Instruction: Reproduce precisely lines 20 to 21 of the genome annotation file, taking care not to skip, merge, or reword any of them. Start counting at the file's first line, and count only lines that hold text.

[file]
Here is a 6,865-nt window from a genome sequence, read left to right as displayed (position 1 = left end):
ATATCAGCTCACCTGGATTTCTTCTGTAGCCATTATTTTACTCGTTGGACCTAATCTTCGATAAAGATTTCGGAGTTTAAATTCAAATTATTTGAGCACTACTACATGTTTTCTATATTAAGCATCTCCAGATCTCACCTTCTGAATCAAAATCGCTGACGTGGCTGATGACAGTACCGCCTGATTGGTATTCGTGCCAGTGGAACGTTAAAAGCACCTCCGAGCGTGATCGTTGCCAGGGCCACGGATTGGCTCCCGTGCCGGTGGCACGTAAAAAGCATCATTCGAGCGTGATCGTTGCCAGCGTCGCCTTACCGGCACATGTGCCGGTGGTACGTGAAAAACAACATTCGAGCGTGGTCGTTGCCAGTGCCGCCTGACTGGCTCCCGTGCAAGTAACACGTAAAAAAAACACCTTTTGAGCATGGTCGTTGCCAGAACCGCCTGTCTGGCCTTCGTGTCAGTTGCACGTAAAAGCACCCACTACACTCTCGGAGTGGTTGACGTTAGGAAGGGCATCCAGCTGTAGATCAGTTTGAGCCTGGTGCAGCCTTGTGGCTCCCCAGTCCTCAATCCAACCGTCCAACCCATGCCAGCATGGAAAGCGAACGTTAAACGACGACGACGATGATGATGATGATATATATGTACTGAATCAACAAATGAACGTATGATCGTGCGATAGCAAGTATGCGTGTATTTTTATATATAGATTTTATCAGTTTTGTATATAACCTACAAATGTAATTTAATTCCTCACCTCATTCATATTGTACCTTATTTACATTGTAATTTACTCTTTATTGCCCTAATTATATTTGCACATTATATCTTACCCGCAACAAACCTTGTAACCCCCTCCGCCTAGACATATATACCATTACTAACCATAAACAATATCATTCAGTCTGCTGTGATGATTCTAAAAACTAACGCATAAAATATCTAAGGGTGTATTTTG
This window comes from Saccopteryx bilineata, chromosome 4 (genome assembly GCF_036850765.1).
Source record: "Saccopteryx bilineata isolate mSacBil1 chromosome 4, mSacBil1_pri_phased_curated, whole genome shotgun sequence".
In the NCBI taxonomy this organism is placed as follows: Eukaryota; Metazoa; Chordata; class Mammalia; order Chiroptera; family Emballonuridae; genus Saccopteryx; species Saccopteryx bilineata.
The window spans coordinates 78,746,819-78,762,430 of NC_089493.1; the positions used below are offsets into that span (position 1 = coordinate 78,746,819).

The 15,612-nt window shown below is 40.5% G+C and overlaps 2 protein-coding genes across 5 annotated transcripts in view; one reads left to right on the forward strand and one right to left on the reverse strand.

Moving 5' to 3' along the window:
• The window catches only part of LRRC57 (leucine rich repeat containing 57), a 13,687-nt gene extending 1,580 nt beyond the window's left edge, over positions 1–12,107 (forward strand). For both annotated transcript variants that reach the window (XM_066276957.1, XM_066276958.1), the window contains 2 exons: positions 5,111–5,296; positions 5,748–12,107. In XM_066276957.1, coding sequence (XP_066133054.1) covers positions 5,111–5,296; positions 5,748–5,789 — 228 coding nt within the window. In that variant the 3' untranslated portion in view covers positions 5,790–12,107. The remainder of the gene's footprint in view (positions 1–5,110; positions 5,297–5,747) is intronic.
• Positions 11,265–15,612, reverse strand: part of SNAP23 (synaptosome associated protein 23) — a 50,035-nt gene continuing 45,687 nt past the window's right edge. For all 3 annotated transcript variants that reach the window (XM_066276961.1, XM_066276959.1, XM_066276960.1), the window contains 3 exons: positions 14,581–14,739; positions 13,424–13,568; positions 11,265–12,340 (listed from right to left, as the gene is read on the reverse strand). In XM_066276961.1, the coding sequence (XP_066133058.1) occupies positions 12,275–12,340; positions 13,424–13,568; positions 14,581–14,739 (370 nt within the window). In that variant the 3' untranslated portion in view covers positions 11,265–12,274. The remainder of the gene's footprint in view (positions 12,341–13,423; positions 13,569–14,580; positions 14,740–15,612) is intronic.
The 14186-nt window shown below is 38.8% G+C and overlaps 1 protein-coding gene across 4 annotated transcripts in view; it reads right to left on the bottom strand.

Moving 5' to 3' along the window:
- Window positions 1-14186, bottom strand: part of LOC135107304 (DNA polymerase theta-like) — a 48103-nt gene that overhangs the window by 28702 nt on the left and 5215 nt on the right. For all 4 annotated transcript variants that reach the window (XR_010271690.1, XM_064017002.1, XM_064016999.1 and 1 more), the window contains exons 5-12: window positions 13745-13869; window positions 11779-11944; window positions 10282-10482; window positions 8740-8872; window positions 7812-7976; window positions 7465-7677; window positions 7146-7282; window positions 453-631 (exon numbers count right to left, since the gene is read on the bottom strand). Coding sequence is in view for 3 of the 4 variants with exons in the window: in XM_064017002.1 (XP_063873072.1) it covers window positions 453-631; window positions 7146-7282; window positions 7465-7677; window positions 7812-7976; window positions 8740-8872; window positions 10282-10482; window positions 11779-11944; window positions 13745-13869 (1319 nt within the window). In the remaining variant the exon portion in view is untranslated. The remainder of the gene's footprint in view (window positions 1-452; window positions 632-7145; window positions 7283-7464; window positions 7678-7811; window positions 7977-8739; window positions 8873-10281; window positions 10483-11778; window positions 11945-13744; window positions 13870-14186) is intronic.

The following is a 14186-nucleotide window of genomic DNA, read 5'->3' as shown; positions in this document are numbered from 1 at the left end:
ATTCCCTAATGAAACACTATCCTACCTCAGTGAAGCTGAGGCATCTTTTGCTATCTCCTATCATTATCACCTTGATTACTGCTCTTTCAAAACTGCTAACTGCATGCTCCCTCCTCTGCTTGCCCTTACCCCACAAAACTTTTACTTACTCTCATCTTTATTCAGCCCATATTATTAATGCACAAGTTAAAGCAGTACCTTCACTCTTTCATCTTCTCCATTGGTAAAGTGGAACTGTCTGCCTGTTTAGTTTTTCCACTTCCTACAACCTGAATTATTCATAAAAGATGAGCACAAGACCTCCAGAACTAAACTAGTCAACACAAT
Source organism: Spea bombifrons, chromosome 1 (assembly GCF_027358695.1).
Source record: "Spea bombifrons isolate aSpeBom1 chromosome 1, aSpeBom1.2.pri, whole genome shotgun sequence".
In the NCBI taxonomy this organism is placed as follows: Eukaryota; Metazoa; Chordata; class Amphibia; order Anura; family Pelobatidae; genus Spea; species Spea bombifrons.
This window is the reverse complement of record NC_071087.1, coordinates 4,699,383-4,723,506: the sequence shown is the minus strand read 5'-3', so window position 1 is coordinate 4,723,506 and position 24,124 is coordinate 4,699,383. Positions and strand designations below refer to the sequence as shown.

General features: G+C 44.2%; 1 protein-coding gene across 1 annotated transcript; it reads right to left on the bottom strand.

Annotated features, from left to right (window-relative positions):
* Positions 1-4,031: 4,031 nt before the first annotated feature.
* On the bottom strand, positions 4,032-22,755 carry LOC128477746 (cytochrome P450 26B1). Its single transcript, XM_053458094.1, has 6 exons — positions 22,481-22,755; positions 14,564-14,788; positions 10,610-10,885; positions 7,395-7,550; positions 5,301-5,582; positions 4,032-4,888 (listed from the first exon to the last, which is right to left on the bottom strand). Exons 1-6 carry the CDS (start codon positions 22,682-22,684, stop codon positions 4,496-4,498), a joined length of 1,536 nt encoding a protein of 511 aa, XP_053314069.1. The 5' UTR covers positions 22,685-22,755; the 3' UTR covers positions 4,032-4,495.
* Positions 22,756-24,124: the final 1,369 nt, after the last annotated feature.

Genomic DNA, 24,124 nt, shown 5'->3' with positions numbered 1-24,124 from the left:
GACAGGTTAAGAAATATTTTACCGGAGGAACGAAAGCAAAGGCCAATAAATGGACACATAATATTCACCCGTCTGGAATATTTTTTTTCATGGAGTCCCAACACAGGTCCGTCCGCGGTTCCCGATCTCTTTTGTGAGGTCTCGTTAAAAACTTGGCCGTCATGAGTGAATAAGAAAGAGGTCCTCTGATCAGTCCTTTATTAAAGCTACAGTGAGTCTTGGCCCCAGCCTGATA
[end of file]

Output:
General features: G+C 44.2%; 1 protein-coding gene across 1 annotated transcript; it reads right to left on the bottom strand.

Annotated features, from left to right (window-relative positions):